A playlist function lets you rate a song on a scale of 1 to 5 while it's playing; higher-rated songs play more frequently in Shuffle mode (you can also rate songs within the iTunes application). Library/device syncing is still as smart as ever. When you plug in the Mini or drop it in the optional cradle, iTunes starts up and automatically syncs your music collection or selected playlists. With iTunes, you can also create MP3 and AAC files from your CDs. The Mini handles AAC files as it would MP3 files, but AAC sounds better at the same bit rate. The player also supports WAV/AIFF and spoken-word Audible files, which can now be purchased from the iTunes Music Store, although that's not yet open for Australian customers. The software can also resample songs to a certain bit rate, apply volume levelling (a.k.a. normalisation), and digitally enhance songs while transferring them.
Other notable extras include an alarm clock that can beep or play the song of your choice through a home stereo; three games (Brick, Parachute, and Solitaire); Music Quiz, which tests you on how quickly you can recognize songs from your collection; a contacts list and a calendar that syncs with Outlook; an area where you can read text memos; and the ability to play tunes from the iPod's hard drive while it's connected to your computer.
You can use the Mini to share music between multiple computers, but it's not easy, as the player syncs to only one version of iTunes. But there's an alternative. We were able to copy MP3 files from the Mini to a second computer's hard drive in Windows by turning on "View hidden files and folders" and browsing the Mini's internal directories in My Computer until we found the music. Mac users can do the same thing if they install ResEdit.
The Mini has no compatibility problems transporting data files between computers (Macs or PCs) when you activate the Enable Disk Use function. In this approach, the Mini mounts as a data drive, but it hides music files unless you use the above-described workaround.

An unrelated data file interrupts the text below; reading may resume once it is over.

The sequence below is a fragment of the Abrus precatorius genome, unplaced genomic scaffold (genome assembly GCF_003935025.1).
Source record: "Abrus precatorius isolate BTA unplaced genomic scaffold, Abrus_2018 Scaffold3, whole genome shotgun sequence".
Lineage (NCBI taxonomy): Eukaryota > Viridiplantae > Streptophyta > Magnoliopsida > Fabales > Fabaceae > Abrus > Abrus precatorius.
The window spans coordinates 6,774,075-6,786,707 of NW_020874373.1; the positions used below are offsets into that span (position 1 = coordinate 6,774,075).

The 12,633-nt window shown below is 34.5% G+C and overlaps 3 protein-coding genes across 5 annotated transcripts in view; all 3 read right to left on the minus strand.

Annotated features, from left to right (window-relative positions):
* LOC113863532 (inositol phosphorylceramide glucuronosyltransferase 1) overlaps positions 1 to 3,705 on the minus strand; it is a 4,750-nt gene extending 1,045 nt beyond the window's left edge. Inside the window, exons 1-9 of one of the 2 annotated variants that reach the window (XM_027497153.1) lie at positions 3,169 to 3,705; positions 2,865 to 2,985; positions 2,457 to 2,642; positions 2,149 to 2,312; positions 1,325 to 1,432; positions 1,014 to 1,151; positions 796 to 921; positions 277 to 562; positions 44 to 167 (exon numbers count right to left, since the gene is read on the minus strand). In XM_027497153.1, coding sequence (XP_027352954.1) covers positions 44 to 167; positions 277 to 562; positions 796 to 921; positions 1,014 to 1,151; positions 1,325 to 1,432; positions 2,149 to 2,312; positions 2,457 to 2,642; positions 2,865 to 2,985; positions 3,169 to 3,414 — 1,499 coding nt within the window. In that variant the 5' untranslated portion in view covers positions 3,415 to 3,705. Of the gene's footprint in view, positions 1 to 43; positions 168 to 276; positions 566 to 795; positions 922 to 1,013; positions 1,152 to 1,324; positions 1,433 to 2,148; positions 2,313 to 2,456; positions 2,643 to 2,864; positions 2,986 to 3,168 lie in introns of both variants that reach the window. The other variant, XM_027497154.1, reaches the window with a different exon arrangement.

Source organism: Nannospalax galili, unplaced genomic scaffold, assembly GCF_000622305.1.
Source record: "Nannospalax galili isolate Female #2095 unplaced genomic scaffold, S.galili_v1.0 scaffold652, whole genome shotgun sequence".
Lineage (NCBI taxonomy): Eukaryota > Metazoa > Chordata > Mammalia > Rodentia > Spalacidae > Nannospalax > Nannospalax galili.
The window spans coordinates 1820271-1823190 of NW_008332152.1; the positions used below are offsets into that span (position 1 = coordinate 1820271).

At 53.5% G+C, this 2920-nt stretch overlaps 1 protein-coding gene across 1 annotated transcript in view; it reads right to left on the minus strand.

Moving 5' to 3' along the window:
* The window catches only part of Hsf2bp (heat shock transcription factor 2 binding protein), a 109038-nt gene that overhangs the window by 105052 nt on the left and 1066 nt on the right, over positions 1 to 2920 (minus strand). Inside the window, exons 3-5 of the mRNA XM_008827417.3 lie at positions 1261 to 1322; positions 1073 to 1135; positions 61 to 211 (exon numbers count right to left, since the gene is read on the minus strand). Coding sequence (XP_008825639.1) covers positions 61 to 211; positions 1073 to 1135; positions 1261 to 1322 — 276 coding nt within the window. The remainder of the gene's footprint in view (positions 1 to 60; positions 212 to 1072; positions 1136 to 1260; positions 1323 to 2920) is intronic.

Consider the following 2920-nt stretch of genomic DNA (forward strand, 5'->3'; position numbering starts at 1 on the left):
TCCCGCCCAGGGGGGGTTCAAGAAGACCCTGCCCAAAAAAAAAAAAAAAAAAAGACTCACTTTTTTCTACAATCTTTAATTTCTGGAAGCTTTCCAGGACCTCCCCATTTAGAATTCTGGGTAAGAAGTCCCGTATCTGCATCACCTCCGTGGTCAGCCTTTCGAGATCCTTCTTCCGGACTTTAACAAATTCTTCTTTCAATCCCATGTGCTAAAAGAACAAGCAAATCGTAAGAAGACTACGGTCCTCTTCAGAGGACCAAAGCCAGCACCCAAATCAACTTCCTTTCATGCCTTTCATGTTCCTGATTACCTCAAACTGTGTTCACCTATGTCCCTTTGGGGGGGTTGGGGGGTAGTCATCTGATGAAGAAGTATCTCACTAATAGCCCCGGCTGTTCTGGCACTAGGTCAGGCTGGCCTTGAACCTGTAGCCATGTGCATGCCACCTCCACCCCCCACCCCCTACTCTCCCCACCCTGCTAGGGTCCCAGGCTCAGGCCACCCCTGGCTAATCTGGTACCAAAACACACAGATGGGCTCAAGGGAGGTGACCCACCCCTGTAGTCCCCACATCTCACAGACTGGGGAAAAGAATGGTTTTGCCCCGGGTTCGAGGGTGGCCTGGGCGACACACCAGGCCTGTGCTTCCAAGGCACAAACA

The electronics responsible for sound reproduction in the Apple iPod Mini are identical to those found on the iPod, so you get the same impressive sound quality and loud maximum output (30mW per channel). The included earbuds sound good, but our Shure E3c test headphones made the sonics shine even more.
Apple claims the internal battery takes three hours to rejuice and lasts eight hours on a single charge. Our tests outperformed this rating, usually by about an hour. The battery is nonreplaceable, but if you're unhappy with its resiliency after a couple of years, Apple will swap in a new one for US$99.
The Mini comes with both FireWire and USB 1.1/2.0 connections. Over FireWire, our songs transferred at 2.6MB per second; over USB 2.0, they synced at a brisker 3.18MB per second.
Apple claims an antiskip protection of 25 minutes, thanks to a 32MB flash buffer. We experienced no skipping during testing. But like all hard drive-based MP3 players, the iPod Mini is not as well suited for serious physical activity as flash-based players, which have no moving parts. That said, it would certainly work (and look) fine at the gym, especially with the optional armband.